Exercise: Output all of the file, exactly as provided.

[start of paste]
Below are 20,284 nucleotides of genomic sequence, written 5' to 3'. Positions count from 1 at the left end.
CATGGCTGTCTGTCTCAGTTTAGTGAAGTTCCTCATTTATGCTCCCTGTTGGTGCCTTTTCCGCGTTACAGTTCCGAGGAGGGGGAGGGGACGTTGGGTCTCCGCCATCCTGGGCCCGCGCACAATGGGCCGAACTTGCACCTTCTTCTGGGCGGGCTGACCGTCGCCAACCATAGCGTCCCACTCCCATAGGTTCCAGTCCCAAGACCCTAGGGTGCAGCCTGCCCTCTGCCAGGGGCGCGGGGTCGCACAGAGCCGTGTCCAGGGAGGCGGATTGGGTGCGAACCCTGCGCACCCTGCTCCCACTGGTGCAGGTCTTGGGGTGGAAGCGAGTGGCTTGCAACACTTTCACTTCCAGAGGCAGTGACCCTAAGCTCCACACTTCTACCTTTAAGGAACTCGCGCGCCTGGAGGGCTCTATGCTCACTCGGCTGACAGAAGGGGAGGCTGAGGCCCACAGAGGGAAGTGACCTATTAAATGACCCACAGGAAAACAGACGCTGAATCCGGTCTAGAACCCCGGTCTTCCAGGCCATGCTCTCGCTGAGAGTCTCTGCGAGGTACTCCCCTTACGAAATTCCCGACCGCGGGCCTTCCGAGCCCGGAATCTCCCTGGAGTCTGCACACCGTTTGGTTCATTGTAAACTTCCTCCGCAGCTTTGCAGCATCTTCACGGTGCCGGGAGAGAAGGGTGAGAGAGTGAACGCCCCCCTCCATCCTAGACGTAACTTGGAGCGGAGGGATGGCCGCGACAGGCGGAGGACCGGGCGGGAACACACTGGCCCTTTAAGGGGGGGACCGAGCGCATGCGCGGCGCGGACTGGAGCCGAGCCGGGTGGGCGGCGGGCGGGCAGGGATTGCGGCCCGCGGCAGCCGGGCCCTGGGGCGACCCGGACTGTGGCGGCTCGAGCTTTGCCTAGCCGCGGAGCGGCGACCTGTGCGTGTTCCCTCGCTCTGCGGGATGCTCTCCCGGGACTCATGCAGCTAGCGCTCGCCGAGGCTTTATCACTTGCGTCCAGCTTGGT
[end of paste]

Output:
Below are 20,284 nucleotides of genomic sequence, written 5' to 3'. Positions count from 1 at the left end.
CATGGCTGTCTGTCTCAGTTTAGTGAAGTTCCTCATTTATGCTCCCTGTTGGTGCCTTTTCCGCGTTACAGTTCCGAGGAGGGGGAGGGGACGTTGGGTCTCCGCCATCCTGGGCCCGCGCACAATGGGCCGAACTTGCACCTTCTTCTGGGCGGGCTGACCGTCGCCAACCATAGCGTCCCACTCCCATAGGTTCCAGTCCCAAGACCCTAGGGTGCAGCCTGCCCTCTGCCAGGGGCGCGGGGTCGCACAGAGCCGTGTCCAGGGAGGCGGATTGGGTGCGAACCCTGCGCACCCTGCTCCCACTGGTGCAGGTCTTGGGGTGGAAGCGAGTGGCTTGCAACACTTTCACTTCCAGAGGCAGTGACCCTAAGCTCCACACTTCTACCTTTAAGGAACTCGCGCGCCTGGAGGGCTCTATGCTCACTCGGCTGACAGAAGGGGAGGCTGAGGCCCACAGAGGGAAGTGACCTATTAAATGACCCACAGGAAAACAGACGCTGAATCCGGTCTAGAACCCCGGTCTTCCAGGCCATGCTCTCGCTGAGAGTCTCTGCGAGGTACTCCCCTTACGAAATTCCCGACCGCGGGCCTTCCGAGCCCGGAATCTCCCTGGAGTCTGCACACCGTTTGGTTCATTGTAAACTTCCTCCGCAGCTTTGCAGCATCTTCACGGTGCCGGGAGAGAAGGGTGAGAGAGTGAACGCCCCCCTCCATCCTAGACGTAACTTGGAGCGGAGGGATGGCCGCGACAGGCGGAGGACCGGGCGGGAACACACTGGCCCTTTAAGGGGGGGACCGAGCGCATGCGCGGCGCGGACTGGAGCCGAGCCGGGTGGGCGGCGGGCGGGCAGGGATTGCGGCCCGCGGCAGCCGGGCCCTGGGGCGACCCGGACTGTGGCGGCTCGAGCTTTGCCTAGCCGCGGAGCGGCGACCTGTGCGTGTTCCCTCGCTCTGCGGGATGCTCTCCCGGGACTCATGCAGCTAGCGCTCGCCGAGGCTTTATCACTTGCGTCCAGCTTGGT